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Planning to travel with atrial fibrillation?

Medically reviewed by Last updated on Nov 11, 2022.

Atrial fibrillation — also called AFib — is a common heart rhythm disorder. If you have AFib, you may have some concerns about traveling with your condition. But taking a few steps to prepare may help you have an enjoyable and worry-free trip.

Before you travel, ask your health care provider any questions you have about traveling with AFib. Ask if there is anything you need to consider before and during your trip.

Travel tips with atrial fibrillation

Remember these helpful tips:

  • Bring your medicines. Bring all of the medications you'll need for your trip. Keep them in your carry-on luggage.
  • Carry a list of your medicines. Having a list of your medicines will make it easier to refill them if you run out of them or lose them.
  • Take your time. Get to the airport early to give yourself plenty of time before your plane is due to depart. Anxiety can sometimes trigger irregular heartbeats.
  • Bring your care provider's phone number. Write the number on a piece of paper. Also store the number in your phone when you travel.
  • Ask about a medical alert bracelet. Your provider may recommend that you wear a medical alert bracelet that has information about your condition on it.
  • Take steps to prevent blood clots. During your flight, stand and walk when you can to prevent blood clots in your legs. Your health care provider also may recommend that you wear compression stockings.
  • Find medical centers close to your travel destination. Before your trip begins, learn where the closest hospital or doctor's office is at your destination. Find out what services your health insurance will cover. This can help prepare you in case of an emergency.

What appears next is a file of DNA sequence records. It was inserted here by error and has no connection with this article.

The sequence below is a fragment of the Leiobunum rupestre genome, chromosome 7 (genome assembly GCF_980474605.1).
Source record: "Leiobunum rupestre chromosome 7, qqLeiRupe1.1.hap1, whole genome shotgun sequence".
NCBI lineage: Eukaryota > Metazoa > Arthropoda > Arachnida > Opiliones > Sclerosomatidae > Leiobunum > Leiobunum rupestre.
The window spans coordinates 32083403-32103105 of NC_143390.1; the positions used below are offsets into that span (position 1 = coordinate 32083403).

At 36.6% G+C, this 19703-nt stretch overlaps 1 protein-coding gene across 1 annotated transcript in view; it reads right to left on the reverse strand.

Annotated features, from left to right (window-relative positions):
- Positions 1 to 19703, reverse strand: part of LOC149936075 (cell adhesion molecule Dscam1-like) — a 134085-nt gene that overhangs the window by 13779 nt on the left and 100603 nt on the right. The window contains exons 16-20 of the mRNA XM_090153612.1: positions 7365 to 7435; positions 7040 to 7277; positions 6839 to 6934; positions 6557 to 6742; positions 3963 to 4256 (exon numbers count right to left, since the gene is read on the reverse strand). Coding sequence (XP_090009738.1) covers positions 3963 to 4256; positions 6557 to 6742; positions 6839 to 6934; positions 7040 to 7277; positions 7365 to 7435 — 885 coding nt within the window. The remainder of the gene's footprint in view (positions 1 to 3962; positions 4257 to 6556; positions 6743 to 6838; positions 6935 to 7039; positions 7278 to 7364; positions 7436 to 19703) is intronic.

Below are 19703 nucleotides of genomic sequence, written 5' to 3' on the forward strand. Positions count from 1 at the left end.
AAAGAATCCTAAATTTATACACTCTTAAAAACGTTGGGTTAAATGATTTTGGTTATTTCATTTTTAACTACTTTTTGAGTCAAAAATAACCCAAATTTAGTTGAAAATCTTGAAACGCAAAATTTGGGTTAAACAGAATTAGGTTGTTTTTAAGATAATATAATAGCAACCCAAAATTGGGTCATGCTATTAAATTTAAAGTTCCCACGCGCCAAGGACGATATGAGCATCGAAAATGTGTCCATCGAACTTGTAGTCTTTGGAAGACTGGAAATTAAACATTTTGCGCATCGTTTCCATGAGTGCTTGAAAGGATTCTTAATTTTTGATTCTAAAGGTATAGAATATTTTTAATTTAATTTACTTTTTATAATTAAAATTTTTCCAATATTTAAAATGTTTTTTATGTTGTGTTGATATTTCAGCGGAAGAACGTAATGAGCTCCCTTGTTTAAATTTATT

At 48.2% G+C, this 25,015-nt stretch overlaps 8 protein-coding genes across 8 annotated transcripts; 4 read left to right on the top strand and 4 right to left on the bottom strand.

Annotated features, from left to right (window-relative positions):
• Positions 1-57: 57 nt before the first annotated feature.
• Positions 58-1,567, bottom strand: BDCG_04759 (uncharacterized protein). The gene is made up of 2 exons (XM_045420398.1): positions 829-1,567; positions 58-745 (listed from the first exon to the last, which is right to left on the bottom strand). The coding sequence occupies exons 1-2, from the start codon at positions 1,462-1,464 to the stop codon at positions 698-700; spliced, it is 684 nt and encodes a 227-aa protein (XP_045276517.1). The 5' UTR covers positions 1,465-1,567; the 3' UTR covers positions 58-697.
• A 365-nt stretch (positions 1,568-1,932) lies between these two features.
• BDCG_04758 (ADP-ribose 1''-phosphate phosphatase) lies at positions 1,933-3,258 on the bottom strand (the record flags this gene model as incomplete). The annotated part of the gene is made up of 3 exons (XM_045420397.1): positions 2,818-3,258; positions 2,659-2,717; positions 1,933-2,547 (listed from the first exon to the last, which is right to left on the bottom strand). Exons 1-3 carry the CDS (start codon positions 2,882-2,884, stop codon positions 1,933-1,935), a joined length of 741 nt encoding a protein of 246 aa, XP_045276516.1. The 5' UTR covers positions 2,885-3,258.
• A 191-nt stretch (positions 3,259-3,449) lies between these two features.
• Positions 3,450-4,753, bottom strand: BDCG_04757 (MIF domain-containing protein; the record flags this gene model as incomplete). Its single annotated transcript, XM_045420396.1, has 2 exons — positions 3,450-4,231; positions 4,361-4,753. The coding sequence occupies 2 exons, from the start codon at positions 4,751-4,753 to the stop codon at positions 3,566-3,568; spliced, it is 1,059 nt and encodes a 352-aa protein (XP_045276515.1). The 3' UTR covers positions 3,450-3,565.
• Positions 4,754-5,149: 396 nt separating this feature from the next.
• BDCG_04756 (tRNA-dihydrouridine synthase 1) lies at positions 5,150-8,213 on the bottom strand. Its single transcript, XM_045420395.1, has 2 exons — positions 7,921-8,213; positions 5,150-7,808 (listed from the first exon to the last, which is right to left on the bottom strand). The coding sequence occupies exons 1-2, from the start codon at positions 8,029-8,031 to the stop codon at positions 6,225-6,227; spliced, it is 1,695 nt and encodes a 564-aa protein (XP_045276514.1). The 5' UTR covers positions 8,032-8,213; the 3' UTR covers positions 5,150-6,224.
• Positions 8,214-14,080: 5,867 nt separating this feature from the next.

• Check the contact information for embassies. If you're traveling internationally, bring the address and contact information of the U.S. embassies or consulates in the countries where you'll be staying. They can help with medical care in the area and offer general advice.
  • Buy travel health insurance. Buy travel health insurance and medical evacuation insurance before your trip in case of an emergency while traveling overseas.
  • Watch for side effects of blood thinners. If you're taking warfarin (Jantoven), you'll need regular blood tests to monitor its effects. Check with your provider to see if you'll need blood tests while you're away. If you take other types of prescription blood thinners, continue to take the medicine as directed.
  • Ask about high altitudes.If you're going to visit a high-altitude location, such as the mountains, check with your provider first. High altitudes may worsen some irregular heart rhythms. Your care provider may suggest that you rest and lower your activity level for several days after arriving at a high altitude. Also, watch for any new or unusual symptoms of your condition or of altitude sickness.
  • Get recommended vaccines. Know which vaccines are required at your destination.

It's important to follow your atrial fibrillation treatment plan. If AFib isn't well controlled, it may lead to complications, including strokes and heart failure. With some planning, you can enjoy your travels and live an active life with atrial fibrillation.

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